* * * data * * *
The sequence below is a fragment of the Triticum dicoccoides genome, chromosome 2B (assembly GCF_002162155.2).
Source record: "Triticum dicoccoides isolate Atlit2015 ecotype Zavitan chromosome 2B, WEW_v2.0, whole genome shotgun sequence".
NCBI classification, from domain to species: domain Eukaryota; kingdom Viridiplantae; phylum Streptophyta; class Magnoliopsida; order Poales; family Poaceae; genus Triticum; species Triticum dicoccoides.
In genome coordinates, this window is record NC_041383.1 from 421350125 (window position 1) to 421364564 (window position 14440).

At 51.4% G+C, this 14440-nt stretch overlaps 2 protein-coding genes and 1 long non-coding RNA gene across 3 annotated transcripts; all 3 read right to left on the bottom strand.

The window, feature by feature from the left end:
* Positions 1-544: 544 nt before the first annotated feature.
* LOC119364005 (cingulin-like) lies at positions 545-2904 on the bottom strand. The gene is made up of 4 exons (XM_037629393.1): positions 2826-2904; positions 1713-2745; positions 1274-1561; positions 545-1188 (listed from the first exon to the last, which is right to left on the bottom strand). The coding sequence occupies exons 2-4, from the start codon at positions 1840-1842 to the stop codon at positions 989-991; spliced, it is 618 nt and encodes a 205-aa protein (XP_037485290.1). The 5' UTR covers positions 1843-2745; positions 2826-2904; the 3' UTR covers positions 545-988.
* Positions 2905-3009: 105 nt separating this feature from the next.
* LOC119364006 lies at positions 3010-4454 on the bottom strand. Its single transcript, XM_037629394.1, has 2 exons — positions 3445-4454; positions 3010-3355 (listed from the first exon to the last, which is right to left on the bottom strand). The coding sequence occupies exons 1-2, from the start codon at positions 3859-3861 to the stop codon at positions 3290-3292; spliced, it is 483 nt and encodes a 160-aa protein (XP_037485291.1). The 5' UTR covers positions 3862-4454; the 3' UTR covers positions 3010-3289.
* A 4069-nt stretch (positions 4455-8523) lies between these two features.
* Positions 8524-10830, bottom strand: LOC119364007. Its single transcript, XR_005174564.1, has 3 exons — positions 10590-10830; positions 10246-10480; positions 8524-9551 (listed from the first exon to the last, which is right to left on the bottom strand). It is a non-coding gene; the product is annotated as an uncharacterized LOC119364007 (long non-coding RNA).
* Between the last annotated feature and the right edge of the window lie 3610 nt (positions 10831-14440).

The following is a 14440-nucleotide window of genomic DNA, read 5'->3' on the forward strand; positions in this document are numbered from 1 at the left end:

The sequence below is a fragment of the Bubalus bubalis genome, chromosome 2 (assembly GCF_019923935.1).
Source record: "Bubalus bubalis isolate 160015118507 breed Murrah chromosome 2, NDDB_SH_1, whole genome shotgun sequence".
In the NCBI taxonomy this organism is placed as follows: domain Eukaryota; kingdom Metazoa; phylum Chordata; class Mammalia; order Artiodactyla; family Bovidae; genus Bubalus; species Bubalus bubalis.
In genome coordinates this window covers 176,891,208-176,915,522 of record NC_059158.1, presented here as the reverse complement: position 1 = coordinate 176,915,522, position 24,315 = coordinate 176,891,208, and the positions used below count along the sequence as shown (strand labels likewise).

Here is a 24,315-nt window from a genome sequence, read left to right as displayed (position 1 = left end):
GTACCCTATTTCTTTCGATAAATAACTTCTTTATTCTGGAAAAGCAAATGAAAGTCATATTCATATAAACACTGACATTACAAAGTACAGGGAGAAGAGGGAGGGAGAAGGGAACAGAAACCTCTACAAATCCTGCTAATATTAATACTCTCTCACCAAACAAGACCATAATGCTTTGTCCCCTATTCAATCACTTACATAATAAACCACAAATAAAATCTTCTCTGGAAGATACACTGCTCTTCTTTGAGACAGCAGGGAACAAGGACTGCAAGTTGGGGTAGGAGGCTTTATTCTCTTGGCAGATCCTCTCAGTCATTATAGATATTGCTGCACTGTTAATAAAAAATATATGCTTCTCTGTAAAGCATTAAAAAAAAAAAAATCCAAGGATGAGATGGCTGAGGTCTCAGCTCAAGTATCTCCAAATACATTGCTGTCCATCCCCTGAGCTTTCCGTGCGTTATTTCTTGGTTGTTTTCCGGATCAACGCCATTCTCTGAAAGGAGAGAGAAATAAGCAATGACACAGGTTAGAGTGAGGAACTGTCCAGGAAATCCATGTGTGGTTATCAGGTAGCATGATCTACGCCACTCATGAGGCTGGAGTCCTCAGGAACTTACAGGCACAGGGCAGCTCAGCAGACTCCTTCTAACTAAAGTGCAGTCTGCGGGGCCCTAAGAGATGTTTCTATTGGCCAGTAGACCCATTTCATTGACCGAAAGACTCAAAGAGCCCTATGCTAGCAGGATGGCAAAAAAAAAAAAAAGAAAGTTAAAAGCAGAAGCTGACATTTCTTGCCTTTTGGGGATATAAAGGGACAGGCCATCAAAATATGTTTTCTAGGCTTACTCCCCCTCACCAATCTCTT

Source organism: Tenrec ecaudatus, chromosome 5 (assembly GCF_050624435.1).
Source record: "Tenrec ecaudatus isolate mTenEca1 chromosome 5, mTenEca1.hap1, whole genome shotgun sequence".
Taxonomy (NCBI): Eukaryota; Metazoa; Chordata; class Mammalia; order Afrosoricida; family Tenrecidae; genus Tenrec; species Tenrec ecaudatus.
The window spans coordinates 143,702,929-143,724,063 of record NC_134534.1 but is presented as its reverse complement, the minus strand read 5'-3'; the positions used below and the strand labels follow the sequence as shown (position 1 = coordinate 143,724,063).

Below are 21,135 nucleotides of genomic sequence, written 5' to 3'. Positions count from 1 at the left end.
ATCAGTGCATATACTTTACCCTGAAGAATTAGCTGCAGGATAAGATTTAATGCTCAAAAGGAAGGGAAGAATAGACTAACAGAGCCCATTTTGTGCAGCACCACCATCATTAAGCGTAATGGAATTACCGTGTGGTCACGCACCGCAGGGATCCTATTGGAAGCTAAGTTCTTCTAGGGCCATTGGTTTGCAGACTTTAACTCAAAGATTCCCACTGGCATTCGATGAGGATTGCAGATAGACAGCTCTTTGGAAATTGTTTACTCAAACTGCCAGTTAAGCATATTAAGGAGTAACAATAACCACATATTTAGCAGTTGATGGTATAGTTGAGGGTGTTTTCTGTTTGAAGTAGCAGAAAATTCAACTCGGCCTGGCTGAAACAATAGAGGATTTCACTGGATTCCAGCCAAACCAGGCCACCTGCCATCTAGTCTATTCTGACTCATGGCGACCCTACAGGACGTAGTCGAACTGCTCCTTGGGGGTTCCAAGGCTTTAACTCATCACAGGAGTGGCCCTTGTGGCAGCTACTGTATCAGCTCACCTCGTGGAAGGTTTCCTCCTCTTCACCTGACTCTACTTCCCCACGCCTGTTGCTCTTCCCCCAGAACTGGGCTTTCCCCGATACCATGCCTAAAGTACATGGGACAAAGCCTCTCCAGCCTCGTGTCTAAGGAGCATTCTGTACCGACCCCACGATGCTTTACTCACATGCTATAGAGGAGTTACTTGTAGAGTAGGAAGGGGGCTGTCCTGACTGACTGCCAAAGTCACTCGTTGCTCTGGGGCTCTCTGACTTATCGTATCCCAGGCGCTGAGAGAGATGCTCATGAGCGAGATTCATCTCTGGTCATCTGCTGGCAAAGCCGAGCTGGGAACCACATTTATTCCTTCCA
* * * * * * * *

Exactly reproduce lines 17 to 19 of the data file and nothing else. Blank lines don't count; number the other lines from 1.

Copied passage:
In the NCBI taxonomy this organism is placed as follows: domain Eukaryota; kingdom Metazoa; phylum Chordata; class Mammalia; order Artiodactyla; family Bovidae; genus Bubalus; species Bubalus bubalis.
In genome coordinates this window covers 176,891,208-176,915,522 of record NC_059158.1, presented here as the reverse complement: position 1 = coordinate 176,915,522, position 24,315 = coordinate 176,891,208, and the positions used below count along the sequence as shown (strand labels likewise).

Here is a 24,315-nt window from a genome sequence, read left to right as displayed (position 1 = left end):